Riding Transit in SoCal Requires a ‘Pokémon Deck’ of Passes. Here’s How Experts Want to Change That.

Maylin Tu
Maylin Tu is a freelance writer who lives in L.A. She writes about scooters, bikes and micro-mobility. Find her hovering by the cheese at your next local tech mixer.
Riding Transit in SoCal Requires a ‘Pokémon Deck’ of Passes. Here’s How Experts Want to Change That.
Photo by Walter Cicchetti/ Shutterstock

Gillian Gillett, program manager for the California Integrated Mobility Program at Caltrans, spread over a dozen cards on the floor of the conference room to make a point.

“Poor people wind up with a Pokémon deck in their wallet because we won’t give them the one thing that they actually need — which is a debit card,” she said.

In a workshop at the annual CoMotion L.A. tech and mobility conference, panelists discussed how to make paying for transit both more equitable and more intuitive.

Various forms of 'closed system' payment cards for transit agencies in SoCal and beyond.

Photo by Maylin Tu

Currently, the majority of California transit agencies offer their own “closed loop” form of payment, like a TAP card. You can’t pay for the bus or train directly with a credit or debit card when you board. You also can’t pay with a TAP card in San Francisco or a Clipper card in L.A. because each transit agency operates its own payment system. Multiply that by about 797 separate transit agencies in California (including paratransit) and a lack of interoperability translates into a lack of equity.

“Trying to give people money as a government entity right now is incredibly hard,” said Hunter Owens, benefits and delivery data manager at Caltrans. “The technology choices we made are screwed up.”

In L.A. County, 26 agencies accept TAP as a form of payment — but achieving consensus on low-income and senior discounted fares across all 26 agencies has proven impossible.

Additionally., 38% of bus riders, the majority of whom are low-income and people of color, pay their bus fares with cash. But new financial products like Venmo and Cash App, make it much easier for riders to pay without opening a traditional bank account.

Caltrans, for instance, is working with Square’s Cash App to bring unbanked and under-banked riders into the cashless future through a debit card they can use to pay for transit.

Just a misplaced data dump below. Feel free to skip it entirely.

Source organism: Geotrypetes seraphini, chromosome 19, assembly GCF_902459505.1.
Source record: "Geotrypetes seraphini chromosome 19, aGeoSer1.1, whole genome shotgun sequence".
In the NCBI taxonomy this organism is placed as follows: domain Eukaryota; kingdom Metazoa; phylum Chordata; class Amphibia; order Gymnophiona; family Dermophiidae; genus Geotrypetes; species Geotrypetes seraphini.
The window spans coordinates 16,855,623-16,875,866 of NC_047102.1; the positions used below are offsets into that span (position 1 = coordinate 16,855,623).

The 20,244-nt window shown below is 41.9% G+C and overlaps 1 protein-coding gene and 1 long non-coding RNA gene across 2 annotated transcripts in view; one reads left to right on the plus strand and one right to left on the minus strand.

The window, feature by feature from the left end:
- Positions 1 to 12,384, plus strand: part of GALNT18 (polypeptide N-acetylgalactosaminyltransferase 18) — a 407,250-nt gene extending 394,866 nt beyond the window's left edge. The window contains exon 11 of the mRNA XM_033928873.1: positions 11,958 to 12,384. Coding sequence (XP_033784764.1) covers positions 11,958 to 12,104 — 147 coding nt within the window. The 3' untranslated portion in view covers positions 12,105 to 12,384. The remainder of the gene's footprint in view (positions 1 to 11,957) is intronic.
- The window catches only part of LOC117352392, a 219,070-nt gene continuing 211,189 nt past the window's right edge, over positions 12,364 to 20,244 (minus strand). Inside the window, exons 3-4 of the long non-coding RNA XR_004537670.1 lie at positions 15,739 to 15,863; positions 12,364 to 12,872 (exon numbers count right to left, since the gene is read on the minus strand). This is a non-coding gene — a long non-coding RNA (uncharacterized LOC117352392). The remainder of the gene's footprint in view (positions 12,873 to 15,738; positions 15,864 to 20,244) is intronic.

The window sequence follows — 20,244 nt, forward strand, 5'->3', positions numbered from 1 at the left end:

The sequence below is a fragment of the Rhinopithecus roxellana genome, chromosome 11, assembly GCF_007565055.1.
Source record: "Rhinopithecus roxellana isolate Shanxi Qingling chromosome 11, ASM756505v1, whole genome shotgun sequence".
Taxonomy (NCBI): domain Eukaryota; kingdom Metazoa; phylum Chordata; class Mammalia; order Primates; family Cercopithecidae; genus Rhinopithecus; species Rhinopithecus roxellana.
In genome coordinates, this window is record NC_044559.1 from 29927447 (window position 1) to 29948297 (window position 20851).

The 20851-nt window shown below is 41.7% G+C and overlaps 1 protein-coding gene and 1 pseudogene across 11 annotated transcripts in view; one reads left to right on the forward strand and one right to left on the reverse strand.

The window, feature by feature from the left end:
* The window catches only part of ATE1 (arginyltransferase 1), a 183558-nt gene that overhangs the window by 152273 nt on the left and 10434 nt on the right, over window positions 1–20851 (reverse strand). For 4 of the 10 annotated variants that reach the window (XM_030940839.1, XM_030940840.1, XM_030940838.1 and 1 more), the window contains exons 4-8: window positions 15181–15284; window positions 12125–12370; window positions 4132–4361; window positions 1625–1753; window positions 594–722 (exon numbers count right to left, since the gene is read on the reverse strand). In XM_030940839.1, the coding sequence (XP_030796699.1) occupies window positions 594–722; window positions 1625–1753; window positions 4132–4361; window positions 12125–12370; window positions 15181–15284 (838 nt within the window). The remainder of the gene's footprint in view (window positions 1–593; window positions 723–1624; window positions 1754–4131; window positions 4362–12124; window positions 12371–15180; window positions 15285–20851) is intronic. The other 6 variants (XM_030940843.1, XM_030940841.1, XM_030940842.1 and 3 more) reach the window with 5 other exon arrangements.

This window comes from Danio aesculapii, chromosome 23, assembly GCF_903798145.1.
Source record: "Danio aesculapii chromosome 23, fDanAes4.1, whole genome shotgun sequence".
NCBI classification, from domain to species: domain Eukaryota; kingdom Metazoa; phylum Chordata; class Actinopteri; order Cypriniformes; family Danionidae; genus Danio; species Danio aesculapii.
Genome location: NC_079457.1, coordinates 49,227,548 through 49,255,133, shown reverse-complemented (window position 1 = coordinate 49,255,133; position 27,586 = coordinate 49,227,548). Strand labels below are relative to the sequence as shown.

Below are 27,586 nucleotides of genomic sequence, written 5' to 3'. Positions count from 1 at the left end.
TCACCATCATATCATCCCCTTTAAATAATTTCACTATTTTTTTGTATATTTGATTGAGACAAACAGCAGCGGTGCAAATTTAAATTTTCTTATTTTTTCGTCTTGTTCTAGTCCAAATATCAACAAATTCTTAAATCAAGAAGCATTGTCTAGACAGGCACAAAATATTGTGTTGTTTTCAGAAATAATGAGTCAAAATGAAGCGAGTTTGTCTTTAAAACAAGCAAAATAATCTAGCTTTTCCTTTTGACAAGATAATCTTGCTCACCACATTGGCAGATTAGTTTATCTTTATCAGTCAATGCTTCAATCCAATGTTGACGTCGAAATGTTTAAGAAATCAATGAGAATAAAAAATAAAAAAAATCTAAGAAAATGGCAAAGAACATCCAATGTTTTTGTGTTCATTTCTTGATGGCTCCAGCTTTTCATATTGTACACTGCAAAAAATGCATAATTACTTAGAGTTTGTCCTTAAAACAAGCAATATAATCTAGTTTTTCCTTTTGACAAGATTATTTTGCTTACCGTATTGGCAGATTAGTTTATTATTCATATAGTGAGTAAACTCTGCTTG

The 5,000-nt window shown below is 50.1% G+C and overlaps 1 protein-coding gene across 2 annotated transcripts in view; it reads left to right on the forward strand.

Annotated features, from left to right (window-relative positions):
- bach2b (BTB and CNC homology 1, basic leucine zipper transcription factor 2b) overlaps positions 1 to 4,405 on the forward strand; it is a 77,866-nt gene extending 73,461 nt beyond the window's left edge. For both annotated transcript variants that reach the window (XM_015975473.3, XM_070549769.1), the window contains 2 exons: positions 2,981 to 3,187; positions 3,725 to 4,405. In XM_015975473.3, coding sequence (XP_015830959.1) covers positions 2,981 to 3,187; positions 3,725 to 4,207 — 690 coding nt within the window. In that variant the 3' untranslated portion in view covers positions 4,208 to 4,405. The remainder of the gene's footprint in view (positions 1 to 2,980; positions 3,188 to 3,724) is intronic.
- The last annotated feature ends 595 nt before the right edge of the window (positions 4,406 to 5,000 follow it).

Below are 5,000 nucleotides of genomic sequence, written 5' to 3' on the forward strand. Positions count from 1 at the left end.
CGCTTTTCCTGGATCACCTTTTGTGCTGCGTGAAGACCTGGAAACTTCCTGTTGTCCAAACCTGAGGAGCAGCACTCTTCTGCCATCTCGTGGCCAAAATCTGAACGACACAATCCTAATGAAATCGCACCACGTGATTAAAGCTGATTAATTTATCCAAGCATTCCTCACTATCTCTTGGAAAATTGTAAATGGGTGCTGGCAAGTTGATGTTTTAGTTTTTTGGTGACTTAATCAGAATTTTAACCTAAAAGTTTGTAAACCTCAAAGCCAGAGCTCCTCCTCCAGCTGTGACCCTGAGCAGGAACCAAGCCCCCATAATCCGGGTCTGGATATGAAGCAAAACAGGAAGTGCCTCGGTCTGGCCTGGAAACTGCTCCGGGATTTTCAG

During its pilot with Monterey–Salinas Transit, 30% of new Cash App card customers in the region joined as part of the program. And by the end of August of last year, 93% of transactions were for food, not transportation.

“We literally use transit to bring them into the financial ecosystem,” said Gillett.

It’s expensive to be unbanked or under-banked — when American families received stimulus checks during the COVID-19 pandemic, an estimated $66.6 million went to check cashers, which take a portion of the funds. A family of five cashing a $3,900 check would have paid around $195 in fees.

The problem extends beyond equity. With so many different products, and so few options to pay for them, it becomes a basic question of access.

When people from around the world visit for the World Cup in 2026 or the Olympics in 2028 (which the city is touting as “car-free”), how will they figure out which pass to choose?

L.A. Metro alone has 750 fare products, ranging from the student GoPass to the regional EZ Pass. In addition, Metro is piloting a new program, the Sports and Entertainment Integrated Ticketing Program, that will bundle a transit pass with tickets to concerts or sporting events.

L.A. Metro’s current payment system contract ends in two years, and the agency is looking at new possibilities, including the mobility wallet being tested as part of the universal basic mobility pilot in South L.A. Participants will be able to pay for a range of mobility options with their TAP card, including ride-share and scooter-share (though it will still be a closed loop system).

Transitioning Metro’s payment system to an open loop system will require an extensive procurement process. Even if riders can pay for multiple forms of mobility with TAP, they will still need a TAP card to ride.

Ultimately, the future of paying for transit lies in an account-based system system, said Mark Lulic, senior industry consultant for Endava. When payment is tied to an individual account, that account can be integrated into multiple payment systems. Cities like New York and San Francisco have already started to implement an account-based system.

“When you start talking about that, that's an entirely different infrastructure issue. Now you're talking about telecommunications, not only telecommunications in physical locations, but also remotely on buses,” he said.

Eli Lipmen, executive director for nonprofit Move LA, questioned the efficacy of spending money on payment systems when fares are projected to bring in just $107 million to offset a $8.8 billion annual budget.

Between the payment system of the future and the current reality of coordinating with 26 different agencies, Manish Chaudhari, executive officer for TAP, said this week's panel is just the first stop on a long ride.

“We cannot spin up a whole new system in one night and create something wonderful,” he said.

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